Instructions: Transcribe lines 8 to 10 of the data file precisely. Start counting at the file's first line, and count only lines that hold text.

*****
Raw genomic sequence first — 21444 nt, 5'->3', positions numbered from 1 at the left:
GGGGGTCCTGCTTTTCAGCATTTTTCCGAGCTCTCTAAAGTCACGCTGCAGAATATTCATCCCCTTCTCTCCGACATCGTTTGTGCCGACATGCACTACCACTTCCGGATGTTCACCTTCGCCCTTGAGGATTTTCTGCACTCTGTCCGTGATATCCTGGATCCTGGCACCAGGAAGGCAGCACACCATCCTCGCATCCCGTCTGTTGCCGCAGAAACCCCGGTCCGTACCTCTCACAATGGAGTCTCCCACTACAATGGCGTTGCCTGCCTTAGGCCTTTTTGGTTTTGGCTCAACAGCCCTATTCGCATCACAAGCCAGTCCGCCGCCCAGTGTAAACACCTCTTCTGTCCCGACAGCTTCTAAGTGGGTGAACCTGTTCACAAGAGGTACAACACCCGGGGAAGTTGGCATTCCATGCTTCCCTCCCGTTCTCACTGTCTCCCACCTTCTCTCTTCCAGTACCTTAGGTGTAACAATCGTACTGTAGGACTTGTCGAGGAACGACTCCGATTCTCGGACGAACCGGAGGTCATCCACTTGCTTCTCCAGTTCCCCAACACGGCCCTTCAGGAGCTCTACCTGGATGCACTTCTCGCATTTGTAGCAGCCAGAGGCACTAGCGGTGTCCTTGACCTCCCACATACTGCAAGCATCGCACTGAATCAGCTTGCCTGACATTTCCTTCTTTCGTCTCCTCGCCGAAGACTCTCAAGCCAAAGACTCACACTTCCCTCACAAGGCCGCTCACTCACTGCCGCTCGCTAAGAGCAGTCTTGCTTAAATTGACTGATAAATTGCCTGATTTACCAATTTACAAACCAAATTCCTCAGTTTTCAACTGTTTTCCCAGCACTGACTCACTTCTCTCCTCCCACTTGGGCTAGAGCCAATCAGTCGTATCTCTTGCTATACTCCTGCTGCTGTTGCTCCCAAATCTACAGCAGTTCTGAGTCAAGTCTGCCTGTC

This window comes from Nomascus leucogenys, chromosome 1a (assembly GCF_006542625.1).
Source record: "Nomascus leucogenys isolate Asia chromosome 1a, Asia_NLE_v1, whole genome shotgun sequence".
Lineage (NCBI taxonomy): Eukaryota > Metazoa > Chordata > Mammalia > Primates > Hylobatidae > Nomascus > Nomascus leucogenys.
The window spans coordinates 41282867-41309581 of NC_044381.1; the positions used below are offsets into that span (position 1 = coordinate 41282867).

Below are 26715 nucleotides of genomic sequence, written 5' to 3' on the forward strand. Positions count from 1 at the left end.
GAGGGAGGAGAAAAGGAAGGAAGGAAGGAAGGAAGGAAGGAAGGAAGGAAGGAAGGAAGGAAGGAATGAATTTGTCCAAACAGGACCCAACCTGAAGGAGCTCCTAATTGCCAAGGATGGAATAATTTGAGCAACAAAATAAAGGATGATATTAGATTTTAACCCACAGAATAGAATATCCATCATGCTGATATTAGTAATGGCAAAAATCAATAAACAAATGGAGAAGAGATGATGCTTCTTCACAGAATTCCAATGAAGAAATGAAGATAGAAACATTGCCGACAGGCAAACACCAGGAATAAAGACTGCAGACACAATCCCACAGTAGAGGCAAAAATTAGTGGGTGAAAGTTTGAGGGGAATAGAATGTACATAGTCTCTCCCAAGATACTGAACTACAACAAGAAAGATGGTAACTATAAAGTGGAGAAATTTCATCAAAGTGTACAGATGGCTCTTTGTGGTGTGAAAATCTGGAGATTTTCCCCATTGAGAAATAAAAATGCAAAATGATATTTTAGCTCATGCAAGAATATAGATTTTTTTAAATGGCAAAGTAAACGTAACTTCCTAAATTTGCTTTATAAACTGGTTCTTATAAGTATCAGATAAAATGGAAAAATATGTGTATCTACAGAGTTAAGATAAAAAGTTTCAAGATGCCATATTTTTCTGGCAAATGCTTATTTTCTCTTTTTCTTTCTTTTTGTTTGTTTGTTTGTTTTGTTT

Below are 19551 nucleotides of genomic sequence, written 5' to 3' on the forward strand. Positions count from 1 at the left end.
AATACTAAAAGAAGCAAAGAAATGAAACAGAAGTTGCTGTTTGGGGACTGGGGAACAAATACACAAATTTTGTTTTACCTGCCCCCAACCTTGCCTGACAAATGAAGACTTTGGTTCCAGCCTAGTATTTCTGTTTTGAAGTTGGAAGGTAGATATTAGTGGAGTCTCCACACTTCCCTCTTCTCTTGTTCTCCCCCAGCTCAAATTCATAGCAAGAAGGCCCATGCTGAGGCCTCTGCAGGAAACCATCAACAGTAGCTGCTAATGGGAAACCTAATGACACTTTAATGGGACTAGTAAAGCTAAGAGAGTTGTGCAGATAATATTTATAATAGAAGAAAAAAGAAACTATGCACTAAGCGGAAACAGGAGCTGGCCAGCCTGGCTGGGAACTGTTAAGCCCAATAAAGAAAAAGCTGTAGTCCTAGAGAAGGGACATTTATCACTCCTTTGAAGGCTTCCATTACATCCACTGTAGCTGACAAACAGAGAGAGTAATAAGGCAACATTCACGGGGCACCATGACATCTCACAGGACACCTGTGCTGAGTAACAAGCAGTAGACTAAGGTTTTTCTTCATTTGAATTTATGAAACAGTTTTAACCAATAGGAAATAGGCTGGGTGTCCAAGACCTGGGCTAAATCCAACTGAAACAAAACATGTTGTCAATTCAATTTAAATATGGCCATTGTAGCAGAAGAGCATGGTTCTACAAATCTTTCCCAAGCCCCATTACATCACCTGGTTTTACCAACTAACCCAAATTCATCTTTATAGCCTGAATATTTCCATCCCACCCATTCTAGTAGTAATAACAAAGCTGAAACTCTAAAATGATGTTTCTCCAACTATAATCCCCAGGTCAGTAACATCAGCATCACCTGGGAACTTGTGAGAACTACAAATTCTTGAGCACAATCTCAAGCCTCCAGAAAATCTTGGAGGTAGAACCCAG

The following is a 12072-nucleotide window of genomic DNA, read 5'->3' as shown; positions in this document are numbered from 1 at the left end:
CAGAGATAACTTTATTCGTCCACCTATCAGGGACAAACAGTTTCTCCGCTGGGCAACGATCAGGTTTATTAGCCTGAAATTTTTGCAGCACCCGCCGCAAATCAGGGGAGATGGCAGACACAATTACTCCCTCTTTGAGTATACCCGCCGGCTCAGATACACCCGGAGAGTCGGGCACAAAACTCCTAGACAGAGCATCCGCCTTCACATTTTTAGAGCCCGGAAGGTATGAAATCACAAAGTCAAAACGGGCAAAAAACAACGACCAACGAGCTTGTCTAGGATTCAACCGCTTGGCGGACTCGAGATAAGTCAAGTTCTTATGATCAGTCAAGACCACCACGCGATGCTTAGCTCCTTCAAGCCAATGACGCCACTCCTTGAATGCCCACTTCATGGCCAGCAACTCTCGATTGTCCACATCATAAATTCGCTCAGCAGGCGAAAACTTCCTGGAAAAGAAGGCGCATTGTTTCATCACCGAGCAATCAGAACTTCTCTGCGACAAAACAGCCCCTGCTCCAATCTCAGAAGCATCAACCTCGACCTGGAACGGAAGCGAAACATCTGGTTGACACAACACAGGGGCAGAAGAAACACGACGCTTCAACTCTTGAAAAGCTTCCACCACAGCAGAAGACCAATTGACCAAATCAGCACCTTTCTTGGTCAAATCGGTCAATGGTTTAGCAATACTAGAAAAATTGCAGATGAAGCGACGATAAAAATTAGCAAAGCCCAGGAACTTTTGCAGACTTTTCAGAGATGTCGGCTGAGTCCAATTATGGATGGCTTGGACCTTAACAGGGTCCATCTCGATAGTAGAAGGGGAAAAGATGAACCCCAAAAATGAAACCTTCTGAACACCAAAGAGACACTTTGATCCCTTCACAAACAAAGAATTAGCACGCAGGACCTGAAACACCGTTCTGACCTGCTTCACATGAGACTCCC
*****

GAGGGAGGAGAAAAGGAAGGAAGGAAGGAAGGAAGGAAGGAAGGAAGGAAGGAAGGAAGGAAGGAATGAATTTGTCCAAACAGGACCCAACCTGAAGGAGCTCCTAATTGCCAAGGATGGAATAATTTGAGCAACAAAATAAAGGATGATATTAGATTTTAACCCACAGAATAGAATATCCATCATGCTGATATTAGTAATGGCAAAAATCAATAAACAAATGGAGAAGAGATGATGCTTCTTCACAGAATTCCAATGAAGAAATGAAGATAGAAACATTGCCGACAGGCAAACACCAGGAATAAAGACTGCAGACACAATCCCACAGTAGAGGCAAAAATTAGTGGGTGAAAGTTTGAGGGGAATAGAATGTACATAGTCTCTCCCAAGATACTGAACTACAACAAGAAAGATGGTAACTATAAAGTGGAGAAATTTCATCAAAGTGTACAGATGGCTCTTTGTGGTGTGAAAATCTGGAGATTTTCCCCATTGAGAAATAAAAATGCAAAATGATATTTTAGCTCATGCAAGAATATAGATTTTTTTAAATGGCAAAGTAAACGTAACTTCCTAAATTTGCTTTATAAACTGGTTCTTATAAGTATCAGATAAAATGGAAAAATATGTGTATCTACAGAGTTAAGATAAAAAGTTTCAAGATGCCATATTTTTCTGGCAAATGCTTATTTTCTCTTTTTCTTTCTTTTTGTTTGTTTGTTTGTTTTGTTT

Below are 19551 nucleotides of genomic sequence, written 5' to 3' on the forward strand. Positions count from 1 at the left end.
AATACTAAAAGAAGCAAAGAAATGAAACAGAAGTTGCTGTTTGGGGACTGGGGAACAAATACACAAATTTTGTTTTACCTGCCCCCAACCTTGCCTGACAAATGAAGACTTTGGTTCCAGCCTAGTATTTCTGTTTTGAAGTTGGAAGGTAGATATTAGTGGAGTCTCCACACTTCCCTCTTCTCTTGTTCTCCCCCAGCTCAAATTCATAGCAAGAAGGCCCATGCTGAGGCCTCTGCAGGAAACCATCAACAGTAGCTGCTAATGGGAAACCTAATGACACTTTAATGGGACTAGTAAAGCTAAGAGAGTTGTGCAGATAATATTTATAATAGAAGAAAAAAGAAACTATGCACTAAGCGGAAACAGGAGCTGGCCAGCCTGGCTGGGAACTGTTAAGCCCAATAAAGAAAAAGCTGTAGTCCTAGAGAAGGGACATTTATCACTCCTTTGAAGGCTTCCATTACATCCACTGTAGCTGACAAACAGAGAGAGTAATAAGGCAACATTCACGGGGCACCATGACATCTCACAGGACACCTGTGCTGAGTAACAAGCAGTAGACTAAGGTTTTTCTTCATTTGAATTTATGAAACAGTTTTAACCAATAGGAAATAGGCTGGGTGTCCAAGACCTGGGCTAAATCCAACTGAAACAAAACATGTTGTCAATTCAATTTAAATATGGCCATTGTAGCAGAAGAGCATGGTTCTACAAATCTTTCCCAAGCCCCATTACATCACCTGGTTTTACCAACTAACCCAAATTCATCTTTATAGCCTGAATATTTCCATCCCACCCATTCTAGTAGTAATAACAAAGCTGAAACTCTAAAATGATGTTTCTCCAACTATAATCCCCAGGTCAGTAACATCAGCATCACCTGGGAACTTGTGAGAACTACAAATTCTTGAGCACAATCTCAAGCCTCCAGAAAATCTTGGAGGTAGAACCCAG